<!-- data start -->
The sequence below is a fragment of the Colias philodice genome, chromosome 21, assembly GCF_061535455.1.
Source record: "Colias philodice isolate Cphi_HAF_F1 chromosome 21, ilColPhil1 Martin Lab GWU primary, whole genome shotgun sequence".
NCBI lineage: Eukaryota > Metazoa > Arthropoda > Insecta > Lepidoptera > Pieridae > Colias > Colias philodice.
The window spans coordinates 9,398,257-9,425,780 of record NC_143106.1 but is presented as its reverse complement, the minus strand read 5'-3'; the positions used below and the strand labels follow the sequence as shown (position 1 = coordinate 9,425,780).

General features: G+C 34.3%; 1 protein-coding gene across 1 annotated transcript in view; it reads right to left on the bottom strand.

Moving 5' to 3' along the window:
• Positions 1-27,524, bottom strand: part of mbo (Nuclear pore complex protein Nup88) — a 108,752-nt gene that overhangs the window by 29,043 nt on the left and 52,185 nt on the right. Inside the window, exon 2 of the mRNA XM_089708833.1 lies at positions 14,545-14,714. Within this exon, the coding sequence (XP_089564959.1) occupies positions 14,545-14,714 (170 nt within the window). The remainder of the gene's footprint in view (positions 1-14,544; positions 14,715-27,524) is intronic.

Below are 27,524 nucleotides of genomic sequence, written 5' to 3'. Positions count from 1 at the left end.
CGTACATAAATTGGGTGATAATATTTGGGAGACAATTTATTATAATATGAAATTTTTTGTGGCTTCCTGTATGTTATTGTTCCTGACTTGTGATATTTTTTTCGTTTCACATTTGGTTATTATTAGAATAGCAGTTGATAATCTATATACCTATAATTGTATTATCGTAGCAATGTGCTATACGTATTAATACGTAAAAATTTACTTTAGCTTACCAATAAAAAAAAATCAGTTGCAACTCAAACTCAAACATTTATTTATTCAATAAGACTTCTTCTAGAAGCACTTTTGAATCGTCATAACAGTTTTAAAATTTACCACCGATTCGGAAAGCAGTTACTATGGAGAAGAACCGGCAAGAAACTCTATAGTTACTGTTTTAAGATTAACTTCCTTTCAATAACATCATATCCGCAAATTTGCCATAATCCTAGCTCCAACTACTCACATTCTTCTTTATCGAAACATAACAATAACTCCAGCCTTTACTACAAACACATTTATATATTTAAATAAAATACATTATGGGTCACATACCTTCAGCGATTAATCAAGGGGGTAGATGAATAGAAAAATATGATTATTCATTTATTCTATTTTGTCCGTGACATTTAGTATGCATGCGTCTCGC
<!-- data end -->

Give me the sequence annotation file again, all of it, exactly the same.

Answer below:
The sequence below is a fragment of the Colias philodice genome, chromosome 21, assembly GCF_061535455.1.
Source record: "Colias philodice isolate Cphi_HAF_F1 chromosome 21, ilColPhil1 Martin Lab GWU primary, whole genome shotgun sequence".
NCBI lineage: Eukaryota > Metazoa > Arthropoda > Insecta > Lepidoptera > Pieridae > Colias > Colias philodice.
The window spans coordinates 9,398,257-9,425,780 of record NC_143106.1 but is presented as its reverse complement, the minus strand read 5'-3'; the positions used below and the strand labels follow the sequence as shown (position 1 = coordinate 9,425,780).

General features: G+C 34.3%; 1 protein-coding gene across 1 annotated transcript in view; it reads right to left on the bottom strand.

Moving 5' to 3' along the window:
• Positions 1-27,524, bottom strand: part of mbo (Nuclear pore complex protein Nup88) — a 108,752-nt gene that overhangs the window by 29,043 nt on the left and 52,185 nt on the right. Inside the window, exon 2 of the mRNA XM_089708833.1 lies at positions 14,545-14,714. Within this exon, the coding sequence (XP_089564959.1) occupies positions 14,545-14,714 (170 nt within the window). The remainder of the gene's footprint in view (positions 1-14,544; positions 14,715-27,524) is intronic.

Below are 27,524 nucleotides of genomic sequence, written 5' to 3'. Positions count from 1 at the left end.
CGTACATAAATTGGGTGATAATATTTGGGAGACAATTTATTATAATATGAAATTTTTTGTGGCTTCCTGTATGTTATTGTTCCTGACTTGTGATATTTTTTTCGTTTCACATTTGGTTATTATTAGAATAGCAGTTGATAATCTATATACCTATAATTGTATTATCGTAGCAATGTGCTATACGTATTAATACGTAAAAATTTACTTTAGCTTACCAATAAAAAAAAATCAGTTGCAACTCAAACTCAAACATTTATTTATTCAATAAGACTTCTTCTAGAAGCACTTTTGAATCGTCATAACAGTTTTAAAATTTACCACCGATTCGGAAAGCAGTTACTATGGAGAAGAACCGGCAAGAAACTCTATAGTTACTGTTTTAAGATTAACTTCCTTTCAATAACATCATATCCGCAAATTTGCCATAATCCTAGCTCCAACTACTCACATTCTTCTTTATCGAAACATAACAATAACTCCAGCCTTTACTACAAACACATTTATATATTTAAATAAAATACATTATGGGTCACATACCTTCAGCGATTAATCAAGGGGGTAGATGAATAGAAAAATATGATTATTCATTTATTCTATTTTGTCCGTGACATTTAGTATGCATGCGTCTCGC